The Maryland and D.C. chapter of the AFL-CIO, long considered a potent force in Maryland politics, is so divided that it will not endorse any of the three Democratic candidates for U.S. Senate, all of whom sought the united backing of organized labor.
The lack of an endorsement resulted because none of the candidates -- Rep. Barbara A. Mikulski, Rep. Michael D. Barnes or Gov. Harry Hughes -- could muster a two-thirds vote of the 500 delegates attending an endorsement convention in Baltimore Thursday night.
The lack of an endorsement means that the statewide labor organization will not send a mailing on behalf of any candidate to the state's 425,000 AFL-CIO households before the Sept. 9 primary.
"You have three good friends of labor running," said Edward R. Lamon, president of the organization.
Statewide labor leaders said they were seeking a candidate who would support legislation on job training, employe benefits and protections. They said all three had excellent positions on those issues.
The state AFL-CIO's decision to sit on the sidelines means that 400 local unions will be free to back their preferred candidates with mailings, phone banks and contributions of up to $5,000 each.
Sharp regional rivalries have sprung up between the Baltimore area groups supporting Mikulski, who represents part of the city, and the Washington area groups supporting Barnes, who is from Montgomery County.
The state labor organization has endorsed Attorney General Stephen H. Sachs for the Democratic gubernatorial nomination against Baltimore Mayor William Donald Schaefer, and is backing Deputy Attorney General Eleanor Carey. She is running for attorney general in the Democratic primary against Lt. Gov. J. Joseph Curran Jr. and former federal prosecutor Russell T. (Tim) Baker.
There is a general feeling among Democratic campaign strategists that a strong labor backing is usually more important in a Democratic primary than in a general election, because more union members are registered Democrats. One in five Democratic households has a member of organized labor.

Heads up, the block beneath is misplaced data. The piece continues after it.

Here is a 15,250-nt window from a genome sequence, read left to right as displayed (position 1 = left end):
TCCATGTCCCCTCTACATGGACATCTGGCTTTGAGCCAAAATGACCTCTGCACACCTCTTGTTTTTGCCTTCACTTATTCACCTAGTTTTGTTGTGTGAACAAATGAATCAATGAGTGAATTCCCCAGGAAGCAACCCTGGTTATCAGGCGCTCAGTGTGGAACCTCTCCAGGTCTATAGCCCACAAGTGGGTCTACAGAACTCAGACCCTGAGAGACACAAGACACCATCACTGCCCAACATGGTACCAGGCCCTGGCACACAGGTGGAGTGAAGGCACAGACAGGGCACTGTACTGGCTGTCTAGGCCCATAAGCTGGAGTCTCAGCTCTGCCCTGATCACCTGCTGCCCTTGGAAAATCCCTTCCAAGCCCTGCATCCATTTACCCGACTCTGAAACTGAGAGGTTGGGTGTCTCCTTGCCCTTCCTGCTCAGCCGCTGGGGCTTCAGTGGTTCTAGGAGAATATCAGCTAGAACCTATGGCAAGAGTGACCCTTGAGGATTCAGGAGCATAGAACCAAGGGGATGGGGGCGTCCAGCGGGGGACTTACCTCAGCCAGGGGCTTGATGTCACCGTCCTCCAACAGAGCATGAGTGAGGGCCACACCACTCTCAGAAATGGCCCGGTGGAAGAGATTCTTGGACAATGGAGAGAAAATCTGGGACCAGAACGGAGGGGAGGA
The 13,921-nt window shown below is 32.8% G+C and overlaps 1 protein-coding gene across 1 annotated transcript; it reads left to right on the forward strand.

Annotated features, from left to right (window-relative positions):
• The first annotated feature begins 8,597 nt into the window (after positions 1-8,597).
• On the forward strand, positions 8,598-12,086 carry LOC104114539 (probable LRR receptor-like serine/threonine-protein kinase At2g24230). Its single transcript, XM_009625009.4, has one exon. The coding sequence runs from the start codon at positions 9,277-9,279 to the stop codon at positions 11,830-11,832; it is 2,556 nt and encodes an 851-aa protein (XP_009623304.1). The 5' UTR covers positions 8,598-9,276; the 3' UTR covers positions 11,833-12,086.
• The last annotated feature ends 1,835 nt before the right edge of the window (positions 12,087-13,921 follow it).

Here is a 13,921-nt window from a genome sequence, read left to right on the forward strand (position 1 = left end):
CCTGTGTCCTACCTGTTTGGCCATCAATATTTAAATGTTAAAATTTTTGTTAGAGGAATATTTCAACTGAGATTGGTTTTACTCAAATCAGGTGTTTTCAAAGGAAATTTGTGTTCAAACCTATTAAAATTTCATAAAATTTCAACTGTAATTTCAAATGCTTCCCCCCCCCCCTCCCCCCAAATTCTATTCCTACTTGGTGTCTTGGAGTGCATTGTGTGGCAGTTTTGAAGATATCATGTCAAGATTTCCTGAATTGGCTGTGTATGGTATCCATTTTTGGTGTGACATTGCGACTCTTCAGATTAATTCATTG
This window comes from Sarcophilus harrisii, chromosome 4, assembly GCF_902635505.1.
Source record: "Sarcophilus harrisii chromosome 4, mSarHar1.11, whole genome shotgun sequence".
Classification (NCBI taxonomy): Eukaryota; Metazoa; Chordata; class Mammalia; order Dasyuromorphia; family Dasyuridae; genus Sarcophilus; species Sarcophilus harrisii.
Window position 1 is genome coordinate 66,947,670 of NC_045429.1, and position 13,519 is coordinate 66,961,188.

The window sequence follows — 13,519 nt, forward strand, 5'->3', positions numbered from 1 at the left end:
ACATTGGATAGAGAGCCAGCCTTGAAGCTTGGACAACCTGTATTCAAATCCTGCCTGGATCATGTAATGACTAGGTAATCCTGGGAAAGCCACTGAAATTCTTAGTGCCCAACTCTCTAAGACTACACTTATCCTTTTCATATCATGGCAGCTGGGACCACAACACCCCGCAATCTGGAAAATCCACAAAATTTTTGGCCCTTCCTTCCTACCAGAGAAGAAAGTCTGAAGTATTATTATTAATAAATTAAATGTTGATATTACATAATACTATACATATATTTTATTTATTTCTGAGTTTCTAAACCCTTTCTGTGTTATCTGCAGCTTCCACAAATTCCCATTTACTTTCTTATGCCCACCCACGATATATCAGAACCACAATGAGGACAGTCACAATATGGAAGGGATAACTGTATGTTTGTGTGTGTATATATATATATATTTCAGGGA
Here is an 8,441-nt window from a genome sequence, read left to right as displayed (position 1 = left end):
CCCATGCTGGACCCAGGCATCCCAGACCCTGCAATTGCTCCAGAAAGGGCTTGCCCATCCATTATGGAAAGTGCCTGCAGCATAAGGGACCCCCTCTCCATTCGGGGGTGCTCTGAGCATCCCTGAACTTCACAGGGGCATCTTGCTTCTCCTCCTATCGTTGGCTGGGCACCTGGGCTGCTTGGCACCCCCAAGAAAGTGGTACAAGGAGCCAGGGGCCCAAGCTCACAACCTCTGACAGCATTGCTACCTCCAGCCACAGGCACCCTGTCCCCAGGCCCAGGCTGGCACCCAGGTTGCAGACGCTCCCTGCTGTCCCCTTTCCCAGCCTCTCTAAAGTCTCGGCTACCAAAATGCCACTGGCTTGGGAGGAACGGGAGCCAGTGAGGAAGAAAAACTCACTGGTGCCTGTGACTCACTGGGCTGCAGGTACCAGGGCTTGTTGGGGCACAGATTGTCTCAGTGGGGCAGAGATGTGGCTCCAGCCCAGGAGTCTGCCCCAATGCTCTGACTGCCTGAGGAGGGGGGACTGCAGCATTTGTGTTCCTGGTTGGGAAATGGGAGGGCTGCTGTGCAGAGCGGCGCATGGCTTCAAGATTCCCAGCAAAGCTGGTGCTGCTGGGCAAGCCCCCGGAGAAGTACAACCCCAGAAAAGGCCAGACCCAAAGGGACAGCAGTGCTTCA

Labor was credited with Democratic candidate Walter Mondale's victory in the presidential primary in 1984, although it failed to deliver the heavily Democratic state in the general election race against President Reagan.
In 1976, labor's backing, which translated into money, phone banks, and workers in the final weeks of the campaign, helped underdog Paul S. Sarbanes defeat former senator Joseph E. Tydings in the Democratic primary.
"Labor made a significant difference in that race," said John W. Eddinger, who worked for Tydings and now is campaign director for Hughes.
Lamon said that the state AFL-CIO will start operating phone banks later this month for Sachs and has done one statewide mailing on his behalf.
Carey, an underdog in her bid to become attorney general, called the AFL-CIO backing "the most important endorsement" she will receive in the race.
But not every candidate and strategist placed as high a value on the endorsement of organized labor.
"This is not Detroit," said one Democratic campaign manager, adding that in a Democratic primary it helps to have organized labor on your side but that an endorsement hardly guarantees victory.
In the Democratic gubernatorial primary in 1978, former Baltimore county executive Theodore Venetoulis received the labor endorsement, but Hughes swept to a surprising victory and Venetoulis came in third.
Some Democrats said that labor is becoming less significant in primaries because the rank and file often ignores the recommendations of its leadership.
Furthermore, some strategists said that in an era of expensive media campaigns, labor is less effective than television at mobilizing voters.
"We can't compete with a million-dollar media budget," said Thomas McNutt, president of the United Food and Commercial Workers Local 400, which is backing Barnes. But, he added, "In primaries and state elections that don't get that sort of media attention, people handing out leaflets or making telephone calls do make a difference."
Some Democrats also said that labor is more effective in local races that rely less on media and more on manpower.
"They give money, and they give workers. Not many endorsements do that," said Del. Wendell H. Phillips, a Democrat running for the House in the 7th Congressional District in Baltimore. He considered it a victory when he stopped the state AFL-CIO Thursday night from accepting its executive board's recommendation to endorse his Democratic opponent, state Sen. Clarence M. Mitchell.